In December 2004, the University of Miami School of Medicine received a $100 million donation from the family of Leonard M. Miller, former President and CEO of Lennar Corporation. It was the single largest donation in University of Miami history and the second largest gift ever given to a university in Florida. The school was renamed in Mr. Miller's honor.[30]

In February 2014, Oscar de la Renta recreated his entire Spring presentation, Designed for A Cure 2014 collection to raise money for the Sylvester Comprehensive Cancer Center at the University of Miami Miller School of Medicine.[31]

In October 2014, The Lennar Foundation announced a $50 million naming donation for a new UHealth ambulatory services center located in Coral Gables, FL.[32] To be located adjacent to the main University of Miami campus, the new Lennar Foundation Medical Center at UHealth Coral Gables will expand outpatient access to UHealth physicians in South Miami. Future plans include relocating the UMiami Student Health Center to the new facility as well.[33]

In May 2015 Stuart Miller, chairman of Lennar Corporation and chairman of the University of Miami Board of Trustees, unveiled a $50 million donation for construction of a new medical education building to be located on the main medical center campus.[34]

Notable people

In popular culture

Plastic surgeons Sean McNamara and Christian Troy from the television series Nip/Tuck are graduates of the University of Miami School of Medicine.

See also


  1. ^ "Jackson Memorial Hospital". Jackson Memorial Hospital. Retrieved 2010-02-07.
  2. ^ a b "UMSM@FAM | University of Miami". University of Miami. Archived from the original on April 20, 2009. Retrieved 2010-02-09.
  3. ^ a b "UM/FAU Medical School Partnership Receives Final Approval". Florida Atlantic University. Retrieved 2010-02-09.
  4. ^ "Archived copy". Archived from the original on 2015-02-04. Retrieved 2015-02-10.CS1 maint: archived copy as title (link)
  5. ^ "University of Miami". Universityof Miami. Retrieved 2011-03-21.
  6. ^ "First Human Trial Tests Stem-Cell-Based Treatment For Heart Attacks". Science Daily. Mar 28, 2007. Retrieved 2010-02-07.
  7. ^ [1][dead link]
  8. ^ "Graduate Medical Education at Miller School of Medicine". Retrieved 28 June 2019.
  9. ^ "Medical Scientist Training Program (MD/PhD) - University of Miami - Graduate Studies". Retrieved 28 June 2019.
  10. ^ "MD/JD Program - Miller School of Medicine Admissions". Retrieved 28 June 2019.
  11. ^ "M.D./M.B.A. Program - Miller School of Medicine Admissions". Retrieved 28 June 2019.
  12. ^ "MD/MS in Genomic Medicine - Miller School of Medicine Admissions". Retrieved 28 June 2019.
  13. ^ a b "MD/MPH Program - Miller School of Medicine Admissions". Retrieved 28 June 2019.
  14. ^ [2][dead link]
  15. ^ "Florida Department of Health in Palm Beach". Retrieved 28 June 2019.
  16. ^ "Miller School of Medicine Continues Its Rise in NIH Research Grant Rankings - Miller School of Medicine - University of Miami". Retrieved 28 June 2019.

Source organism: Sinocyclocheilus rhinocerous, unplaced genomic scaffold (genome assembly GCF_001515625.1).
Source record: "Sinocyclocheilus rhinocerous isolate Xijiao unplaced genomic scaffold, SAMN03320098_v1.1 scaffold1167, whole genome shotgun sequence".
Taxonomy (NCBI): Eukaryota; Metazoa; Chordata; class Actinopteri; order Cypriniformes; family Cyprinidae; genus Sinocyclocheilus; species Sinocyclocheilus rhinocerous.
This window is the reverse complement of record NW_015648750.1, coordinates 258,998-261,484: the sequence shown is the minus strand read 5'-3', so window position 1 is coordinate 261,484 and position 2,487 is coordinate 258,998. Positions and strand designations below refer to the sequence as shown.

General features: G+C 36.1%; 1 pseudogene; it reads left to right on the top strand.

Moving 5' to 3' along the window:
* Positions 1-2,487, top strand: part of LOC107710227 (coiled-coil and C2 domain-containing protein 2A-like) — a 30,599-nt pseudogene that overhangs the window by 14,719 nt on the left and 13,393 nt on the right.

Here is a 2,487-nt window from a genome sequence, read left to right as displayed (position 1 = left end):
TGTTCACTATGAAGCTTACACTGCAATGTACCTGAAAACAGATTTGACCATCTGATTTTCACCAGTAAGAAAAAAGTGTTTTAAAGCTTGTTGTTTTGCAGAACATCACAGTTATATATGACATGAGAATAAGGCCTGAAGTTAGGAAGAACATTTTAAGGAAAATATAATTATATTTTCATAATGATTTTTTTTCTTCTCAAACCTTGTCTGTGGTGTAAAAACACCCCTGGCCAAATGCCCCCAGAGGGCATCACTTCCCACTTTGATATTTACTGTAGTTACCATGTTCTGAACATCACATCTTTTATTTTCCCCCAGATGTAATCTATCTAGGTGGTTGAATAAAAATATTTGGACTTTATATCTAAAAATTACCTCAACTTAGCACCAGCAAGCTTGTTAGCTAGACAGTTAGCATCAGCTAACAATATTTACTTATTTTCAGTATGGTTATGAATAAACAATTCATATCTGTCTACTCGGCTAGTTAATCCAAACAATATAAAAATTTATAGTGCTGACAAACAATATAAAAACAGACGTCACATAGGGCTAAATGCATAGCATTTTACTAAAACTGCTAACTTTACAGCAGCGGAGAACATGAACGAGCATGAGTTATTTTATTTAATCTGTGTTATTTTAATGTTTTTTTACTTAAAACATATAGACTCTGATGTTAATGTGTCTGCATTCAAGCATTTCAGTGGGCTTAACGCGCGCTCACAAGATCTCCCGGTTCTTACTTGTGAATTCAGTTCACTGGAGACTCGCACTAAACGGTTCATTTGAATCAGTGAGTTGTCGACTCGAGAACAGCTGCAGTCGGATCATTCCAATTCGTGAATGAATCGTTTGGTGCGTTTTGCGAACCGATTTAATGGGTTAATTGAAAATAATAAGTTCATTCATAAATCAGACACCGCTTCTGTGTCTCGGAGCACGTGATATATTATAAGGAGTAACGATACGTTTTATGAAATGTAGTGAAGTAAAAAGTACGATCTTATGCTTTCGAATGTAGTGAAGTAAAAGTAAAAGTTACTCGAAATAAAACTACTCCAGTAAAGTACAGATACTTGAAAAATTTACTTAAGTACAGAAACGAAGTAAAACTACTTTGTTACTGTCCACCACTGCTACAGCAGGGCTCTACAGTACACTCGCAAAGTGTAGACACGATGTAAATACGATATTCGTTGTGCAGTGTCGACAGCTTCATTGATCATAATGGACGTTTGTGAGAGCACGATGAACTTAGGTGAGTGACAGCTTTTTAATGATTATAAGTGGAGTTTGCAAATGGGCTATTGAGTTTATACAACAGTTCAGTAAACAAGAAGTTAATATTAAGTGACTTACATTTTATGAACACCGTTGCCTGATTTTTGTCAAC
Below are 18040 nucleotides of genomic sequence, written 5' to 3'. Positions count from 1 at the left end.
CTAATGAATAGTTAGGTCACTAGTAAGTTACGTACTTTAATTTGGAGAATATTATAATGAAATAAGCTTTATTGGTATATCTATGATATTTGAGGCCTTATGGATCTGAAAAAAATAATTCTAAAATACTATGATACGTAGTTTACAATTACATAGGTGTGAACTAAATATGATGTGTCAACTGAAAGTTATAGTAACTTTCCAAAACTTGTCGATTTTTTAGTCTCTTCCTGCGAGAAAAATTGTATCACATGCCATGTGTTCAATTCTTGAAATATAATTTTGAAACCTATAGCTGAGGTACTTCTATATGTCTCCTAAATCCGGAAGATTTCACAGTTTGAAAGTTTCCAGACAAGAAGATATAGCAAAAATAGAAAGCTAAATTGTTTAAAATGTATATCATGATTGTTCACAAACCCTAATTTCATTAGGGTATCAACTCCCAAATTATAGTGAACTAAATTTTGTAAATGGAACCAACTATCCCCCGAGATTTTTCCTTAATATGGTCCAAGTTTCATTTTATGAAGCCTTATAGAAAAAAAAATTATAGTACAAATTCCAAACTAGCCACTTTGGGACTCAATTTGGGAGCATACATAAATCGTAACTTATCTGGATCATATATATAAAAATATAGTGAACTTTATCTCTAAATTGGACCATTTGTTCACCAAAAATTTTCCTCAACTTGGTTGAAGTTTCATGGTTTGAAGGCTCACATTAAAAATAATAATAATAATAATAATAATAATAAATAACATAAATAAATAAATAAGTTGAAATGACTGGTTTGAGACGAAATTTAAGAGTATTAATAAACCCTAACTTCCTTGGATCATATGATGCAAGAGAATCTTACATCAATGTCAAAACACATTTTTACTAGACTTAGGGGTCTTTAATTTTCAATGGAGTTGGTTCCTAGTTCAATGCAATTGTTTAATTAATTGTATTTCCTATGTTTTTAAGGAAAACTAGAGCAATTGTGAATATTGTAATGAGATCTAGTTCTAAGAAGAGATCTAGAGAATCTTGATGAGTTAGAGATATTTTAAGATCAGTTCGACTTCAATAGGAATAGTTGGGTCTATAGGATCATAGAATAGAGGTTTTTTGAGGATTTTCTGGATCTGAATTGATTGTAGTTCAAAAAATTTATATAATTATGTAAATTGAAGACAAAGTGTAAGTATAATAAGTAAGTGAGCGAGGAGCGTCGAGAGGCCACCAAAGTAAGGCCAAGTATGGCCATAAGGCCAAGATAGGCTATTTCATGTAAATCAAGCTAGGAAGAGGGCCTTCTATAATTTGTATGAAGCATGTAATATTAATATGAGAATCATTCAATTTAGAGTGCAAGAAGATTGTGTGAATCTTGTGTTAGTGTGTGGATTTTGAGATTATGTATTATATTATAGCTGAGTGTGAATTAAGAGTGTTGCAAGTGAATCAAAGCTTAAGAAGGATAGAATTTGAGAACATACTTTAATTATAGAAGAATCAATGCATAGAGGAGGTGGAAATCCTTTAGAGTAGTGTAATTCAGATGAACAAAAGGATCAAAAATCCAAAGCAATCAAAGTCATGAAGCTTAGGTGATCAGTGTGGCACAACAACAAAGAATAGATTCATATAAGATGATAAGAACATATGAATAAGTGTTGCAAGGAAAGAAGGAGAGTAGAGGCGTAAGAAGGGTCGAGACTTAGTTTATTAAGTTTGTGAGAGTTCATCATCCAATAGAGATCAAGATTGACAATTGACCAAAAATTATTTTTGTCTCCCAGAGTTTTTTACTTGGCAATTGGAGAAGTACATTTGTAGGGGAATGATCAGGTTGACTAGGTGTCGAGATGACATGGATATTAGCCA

17. ^ "Research Rankings - Best Medical Schools". US News & World Report. Archived from the original on 2012-04-15. Retrieved 2015-10-12.
  18. ^ "". U.S. News & World Report. Retrieved 2013-05-14.
  19. ^ "Bascom Palmer Eye Institute - University of Miami Hospital and Clinics : Overview". Retrieved 28 June 2019.
  20. ^ "Holtz Childrens Hospital at UM Jackson Memorial Medical Center : Overview". Retrieved 28 June 2019.
  21. ^ "Expertscape: Diabetes Mellitus, Type 1, December 2018". December 2018. Retrieved 2018-12-12.
  22. ^ "Archived copy". Archived from the original on 2009-04-17. Retrieved 2009-11-16.CS1 maint: archived copy as title (link)
  23. ^ "Facts, Figures, Accolades, and Accomplishments". University of Miami. Archived from the original on 2009-04-17. Retrieved 2009-11-16.
  24. ^ "Research Landing". University of Miami. Retrieved 2009-11-16.
  25. ^ "simulation". Retrieved 2009-09-10.
  26. ^ Simulation#Type of models
  27. ^ "Harvey: Major Changes". Gordon Center for Research in Medical Education. Archived from the original on 2007-03-28.
  28. ^ "MD Class of 2023". Retrieved 2 August 2019.
  29. ^ "MD-MPH Class of 2023". Retrieved 2 August 2019.
  30. ^ "Leonard M. Miller School of Medicine at the University of Miami". Retrieved 28 June 2019.
  31. ^ Kleinman, Rebecca (19 February 2014). "Oscar de la Renta Takes Collection to Miami". Retrieved 19 February 2014.
  32. ^ "Gift of $50 Million to Name UHealth's New Coral Gables Medical Center - Miller School of Medicine - University of Miami". Retrieved 28 June 2019.
  33. ^ "Planned Gables UHealth facility named at groundbreaking". 24 October 2014. Retrieved 28 June 2019.
  34. ^ Diaz, Al. "UM exceeds fundraising goal with Miller family $55 million gift". Retrieved 28 June 2019.
  35. ^ Marcus, Erin N. (July 24, 2007). "Following Doctor's Orders Isn't Hard, if You Can Read". The New York Times. Retrieved 18 January 2017.

External links

This page was last edited on 24 October 2019, at 04:17